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NYC's 6 Best Day Trips From Grand Central

(credit: Garrett Ziegler)

No doubt New York City is pretty wondrous, but so are the surrounding areas. Trains departing regularly from Grand Central take you to tiny towns, great art, manicured gardens with stunning views, and even an abandoned castle in the middle of the Hudson River. Plan one of these trips from Grand Central this weekend. By Jessica Allen/By Carly Petrone.

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(credit: Garrett Ziegler)

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Take in the views of the Hudson River from Denning's Point, or conquer a hike up Mount Beacon. If you're a baseball fan, make sure to catch a game at Dutchess Stadium to watch their minor league baseball team, the Hudson Valley Renegades, take the field. Mark the second Saturday of the month on your calendar, because businesses stay open late for customers to enjoy art gallery openings, culinary tastings, and more. This adorable town is less than two hours away by train, so make sure to check it out this fall while the weather is still nice.

If you're into art, Dia:Beacon showcases contemporary art, much of it extremely large and site-specific, on 30 acres alongside the Hudson River. Built in 1929, the main building was once a box-making factory for Nabisco; today its 240,000 square feet houses works by Donald Judd, Richard Serra, On Kawara, and Louise Bourgeois, among other significant artists of the past 50 or so years.

(credit: Garrett Ziegler)

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The 3,500-acre estate known as Kykuit was completed in 1913 for John D. Rockefeller, then the richest man in America. A guided tour takes you through the house where four generations of Rockefellers once lived, from the bowling alley in the basement to art by Alexander Calder, Pablo Picasso, and Henry Moore in the hallways, to horse-drawn carriages and classic cars in the garages. For the best experience, consider taking the 50-or-so-minute train trip in the fall, when the Hudson Valley has turned ocher, amber, magenta, and pumpkin.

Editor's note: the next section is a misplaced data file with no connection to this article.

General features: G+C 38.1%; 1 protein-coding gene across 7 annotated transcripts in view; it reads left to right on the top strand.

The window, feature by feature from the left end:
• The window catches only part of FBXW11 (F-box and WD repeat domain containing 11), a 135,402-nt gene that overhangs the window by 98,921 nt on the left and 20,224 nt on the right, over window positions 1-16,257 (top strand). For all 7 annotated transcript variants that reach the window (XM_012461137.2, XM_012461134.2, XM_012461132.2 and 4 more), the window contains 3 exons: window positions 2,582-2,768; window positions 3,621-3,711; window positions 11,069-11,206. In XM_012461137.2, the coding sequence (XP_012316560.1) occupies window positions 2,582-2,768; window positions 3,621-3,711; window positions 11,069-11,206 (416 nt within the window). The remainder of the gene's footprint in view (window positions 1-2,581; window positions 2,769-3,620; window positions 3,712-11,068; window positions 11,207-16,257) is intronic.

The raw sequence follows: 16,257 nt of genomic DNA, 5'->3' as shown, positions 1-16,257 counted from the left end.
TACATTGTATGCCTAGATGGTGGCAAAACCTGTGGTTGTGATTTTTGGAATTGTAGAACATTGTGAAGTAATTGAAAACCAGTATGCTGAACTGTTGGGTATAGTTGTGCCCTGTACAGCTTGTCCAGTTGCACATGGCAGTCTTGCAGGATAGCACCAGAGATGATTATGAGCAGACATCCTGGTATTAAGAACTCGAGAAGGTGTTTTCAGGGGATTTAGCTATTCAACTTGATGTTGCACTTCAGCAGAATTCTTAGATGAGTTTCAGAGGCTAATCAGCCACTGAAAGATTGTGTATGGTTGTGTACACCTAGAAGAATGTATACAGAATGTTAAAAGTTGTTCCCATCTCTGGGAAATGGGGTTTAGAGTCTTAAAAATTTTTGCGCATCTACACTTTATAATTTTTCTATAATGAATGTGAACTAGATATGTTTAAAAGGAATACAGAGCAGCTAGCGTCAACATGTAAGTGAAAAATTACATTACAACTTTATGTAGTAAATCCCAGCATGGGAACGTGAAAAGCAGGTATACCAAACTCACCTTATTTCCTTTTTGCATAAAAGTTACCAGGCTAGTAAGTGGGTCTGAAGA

(credit: Mohegan Sun / Facebook)

Feeling lucky? This Connecticut entertainment emporium, about two hours from Grand Central, offers all kinds of games of chance spread over three different casinos, including several daily poker tournaments. If you're not into gambling, you can go to a concert, head to a comedy show, hang out at the world's largest indoor planetarium dome, get a spa treatment, shop, or eat at one of the more than 25 on-site restaurant.

(credit: Wave Hill)

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Unlike most gardens, Wave Hill lets visitors go off the gravel paths, wandering onto the lawns and into the woods of this 28-acre estate in the Bronx that overlooks the Hudson River and the cliffs of the New Jersey Palisades. The grounds include a cultural center and art gallery, along with several well-manicured gardens, including elliptical, conifer, shade border, and wild. A free shuttle runs to the nearby Metro-North Riverdale Station (about 30 minutes from Grand Central).